The important research objectives to achieve this goal are- to immortalize liver cells in culture under laboratory conditions, to abrogate the host rejection response by modulating recipient immune responses by gene transfer and to achieve preferential proliferation of transplanted hepatocytes to achieve re-population of the host liver. Recently this work has been translated into the first successful hepatocyte allotransplantation in humans for Crigler-Najar Syndrome-Type-I.

Strategies for gene therapy: The various strategies for gene therapy include- Gene augmentation, Gene delivery using recombinant viral vectors, gene repair with oligonucleotide therapy and polymer based gene carriers. Recombinant retro viruses require a proliferating hepatocyte for integration. While adenoviral vectors can affectively transfer genes their use is limited due to strong host immune responses. The SV-40 virus holds a better prospect as a gene delivery system. One of the newest techniques in liver directed gene therapy is oligonucleotide-mediated-site-directed gene repair. Here a molecule is prepared composed of both DNA and RNA domains forming a chimeric RNA/DNA oligonucleotide. This is designed to be perfectly complimentary to the targeted gene except for a single base mismatch. This mismatch seems to trigger the cell's DNA repair mechanism. Viral enzyme pro-drug therapy is a strategy developed to treat liver cancer. Here the tumour cells are transduced with a non-mammalian suicide gene which can convert a non toxic prodrug to a chemotherapeutic agent within the target malignant cells. This ensures reduction of systemic toxicity of chemotherapy. Non viral polymer-gene carriers are the latest in gene delivery sytems. The lipid based or polymer based cationic carriers have been explored for this purpose. The choice of carrier depends on the desired affinity to receptors of the target organ. This system if efficient will overcome the teething problems of biological vectors for gene delivery.

Experimental gene therapy:
Gene therapy for liver cirrhosis: Repetitive gene transfer of hepatocyte growth factor(HGF) gene into skeletal muscle of cirrhotic rats is shown to produce marked suppression of the expression of TGF(transforming growth factor) gene which is a major factor which promotes fibrosis in the liver and apoptosis of hepatocytes. It has also been shown that HGF stimulated hepatocyte mitosis and the histology revealed disappearance of liver fibrosis and liver cirrhosis related mortality was completely abrogated.

Therapy for Familial Hypercholestrolemia(FH): Human trials with five patients who were homozygous for FH gene underwent ex-vivo replacement of the faulty gene. This was achieved by using hepatocytes cultured from segmental liver resection which was transduced with recombinant retrovirus encoding the gene for human LDL receptor. These cells were transplanted into the liver through the portal vein. Prolonged reductions in LDL cholesterol were seen in three of the five patients. Investigators have also achieved successful transduction of a functional rabbit LDL gene into target hepatocytes with 30-40% reduction in serum cholesterol.

New drugs under trial for viral hepatitis

Entecavir: A new drug promoted by Bristol-Myers Squibb, is an once daily oral antiviral agent for adults with chronic hepatitis-B infection. Studies are being carried out in more than 100 centers worldwide. The hope is that it will prove useful when there is emergence of resistance to the standard therapy with lamuvudine.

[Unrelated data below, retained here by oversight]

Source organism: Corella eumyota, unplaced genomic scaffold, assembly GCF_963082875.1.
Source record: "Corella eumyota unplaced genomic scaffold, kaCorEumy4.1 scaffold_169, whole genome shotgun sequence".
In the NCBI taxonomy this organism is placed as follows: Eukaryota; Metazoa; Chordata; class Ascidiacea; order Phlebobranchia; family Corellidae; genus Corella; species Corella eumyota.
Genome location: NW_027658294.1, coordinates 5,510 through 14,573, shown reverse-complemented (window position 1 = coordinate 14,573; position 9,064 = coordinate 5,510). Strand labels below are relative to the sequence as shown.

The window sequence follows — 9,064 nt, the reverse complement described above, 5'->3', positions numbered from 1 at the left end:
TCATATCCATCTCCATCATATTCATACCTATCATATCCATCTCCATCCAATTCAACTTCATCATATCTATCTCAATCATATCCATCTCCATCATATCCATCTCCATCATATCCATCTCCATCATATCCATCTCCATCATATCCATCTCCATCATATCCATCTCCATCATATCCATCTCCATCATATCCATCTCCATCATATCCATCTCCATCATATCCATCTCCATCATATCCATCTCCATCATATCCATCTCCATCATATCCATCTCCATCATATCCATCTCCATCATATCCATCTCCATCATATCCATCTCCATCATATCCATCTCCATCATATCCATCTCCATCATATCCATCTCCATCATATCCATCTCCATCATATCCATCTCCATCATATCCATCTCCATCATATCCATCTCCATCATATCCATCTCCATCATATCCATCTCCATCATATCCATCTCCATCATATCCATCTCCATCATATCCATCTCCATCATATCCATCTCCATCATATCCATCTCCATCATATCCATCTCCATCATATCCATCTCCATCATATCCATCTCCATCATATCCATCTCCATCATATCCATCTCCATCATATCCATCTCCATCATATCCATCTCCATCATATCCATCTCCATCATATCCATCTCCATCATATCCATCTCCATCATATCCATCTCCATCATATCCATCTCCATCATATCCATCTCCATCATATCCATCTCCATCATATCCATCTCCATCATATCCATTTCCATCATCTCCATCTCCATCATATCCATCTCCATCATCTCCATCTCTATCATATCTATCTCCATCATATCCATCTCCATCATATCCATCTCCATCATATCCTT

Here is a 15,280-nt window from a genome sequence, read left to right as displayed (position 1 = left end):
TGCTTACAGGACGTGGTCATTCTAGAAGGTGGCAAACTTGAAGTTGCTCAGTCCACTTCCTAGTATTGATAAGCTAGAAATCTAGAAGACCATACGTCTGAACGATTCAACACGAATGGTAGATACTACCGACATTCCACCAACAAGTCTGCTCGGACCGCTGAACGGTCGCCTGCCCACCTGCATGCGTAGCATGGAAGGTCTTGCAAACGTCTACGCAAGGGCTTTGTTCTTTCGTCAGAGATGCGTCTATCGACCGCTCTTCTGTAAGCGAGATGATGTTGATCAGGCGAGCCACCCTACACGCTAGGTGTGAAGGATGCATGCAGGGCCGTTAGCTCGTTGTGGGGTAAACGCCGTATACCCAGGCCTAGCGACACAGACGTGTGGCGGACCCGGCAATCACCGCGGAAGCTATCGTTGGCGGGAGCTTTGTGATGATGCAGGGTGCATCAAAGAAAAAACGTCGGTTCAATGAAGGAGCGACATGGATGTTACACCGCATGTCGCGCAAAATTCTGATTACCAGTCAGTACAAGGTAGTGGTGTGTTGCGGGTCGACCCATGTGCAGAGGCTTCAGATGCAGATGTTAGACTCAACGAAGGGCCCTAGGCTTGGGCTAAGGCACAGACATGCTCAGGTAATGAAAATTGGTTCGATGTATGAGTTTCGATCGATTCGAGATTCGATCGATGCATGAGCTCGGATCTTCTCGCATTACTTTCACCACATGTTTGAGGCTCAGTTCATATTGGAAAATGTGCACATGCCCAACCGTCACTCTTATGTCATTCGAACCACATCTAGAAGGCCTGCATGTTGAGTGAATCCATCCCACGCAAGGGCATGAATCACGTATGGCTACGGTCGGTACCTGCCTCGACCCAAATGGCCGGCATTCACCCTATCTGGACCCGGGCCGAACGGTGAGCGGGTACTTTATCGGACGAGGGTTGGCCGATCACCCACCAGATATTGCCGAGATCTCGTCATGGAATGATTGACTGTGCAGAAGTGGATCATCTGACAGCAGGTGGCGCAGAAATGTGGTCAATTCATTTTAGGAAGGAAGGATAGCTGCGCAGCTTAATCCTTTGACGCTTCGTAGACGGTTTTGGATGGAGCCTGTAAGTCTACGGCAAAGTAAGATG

Adefovir: Adefovir Dipivoxil (Hepsera) is now a FDA approved drug for treatment of histologically active chronic hepatitis B. Hepsera slows the progression of chronic hepatitis B by interfering with viral replication and causing DNA chain termination. FDA based its approval on the results of two controlled trials where at week 48 of the studies 53% and 64% of patients receiving Hepsera showed significant improvement in the liver inflammation as compared to 25% and 35% of patients on placebo respectively. Further there is clinical evidence that it may be useful in treating HBV infection resistant to Lamuvudine therapy. Patients with underlying kidney dysfunction may develop kidney failure on Hepsera treatment.

Thymosin-alpha-1: The injectable anti-viral agent promoted by SciClone pharmaceuticals, is undergoing extensive phase -III trials in Taiwan for resistant chronic hepatitis-B. Given at 1.6 mg twice weekly regimen for 26 weeks to 98 Asian patients with hepatitis-B, as published in Hepatology(May-1998) is effective and safe for chronic hepatitis-B. There was statistically significant increase in conversion of both hepatitis-B positive to negative and HBe-antigen positive to negative.

Ribozymes: Ribozymes are an emerging technology that appears to be capable of disrupting the life cycle of hepatitis-B and C viruses by cleaving RNA transcripts and pregenomic RNA. One of the published experimental study explored the use of ribozymes targeting the highly conserved region of the HBV DNA (HepBZyme) in the treatment of chronic HBV infection. Invitro tests exploring the use of combination of ribozyme with either Interferron-alpha 2B or Lamuvudine on HepG2 cells transfected with a replication component HBcDNA showed that this combination resulted in additive down regulation of HbsAg expression. (Findings were presented at the 52nd AASLD meeting in Dallas, Texas) A similar Ribozyme called Heptazyme (The ribozyme targeting site 195 of the plus strand of HCV virus) can cause inhibition of HCV replication in cells. This alone or in combination with synthetic stabilized ribozymes directed against the HCV minus strand RNA have the potential to be effective therapeutic agents for treatment of chronic HCV infection.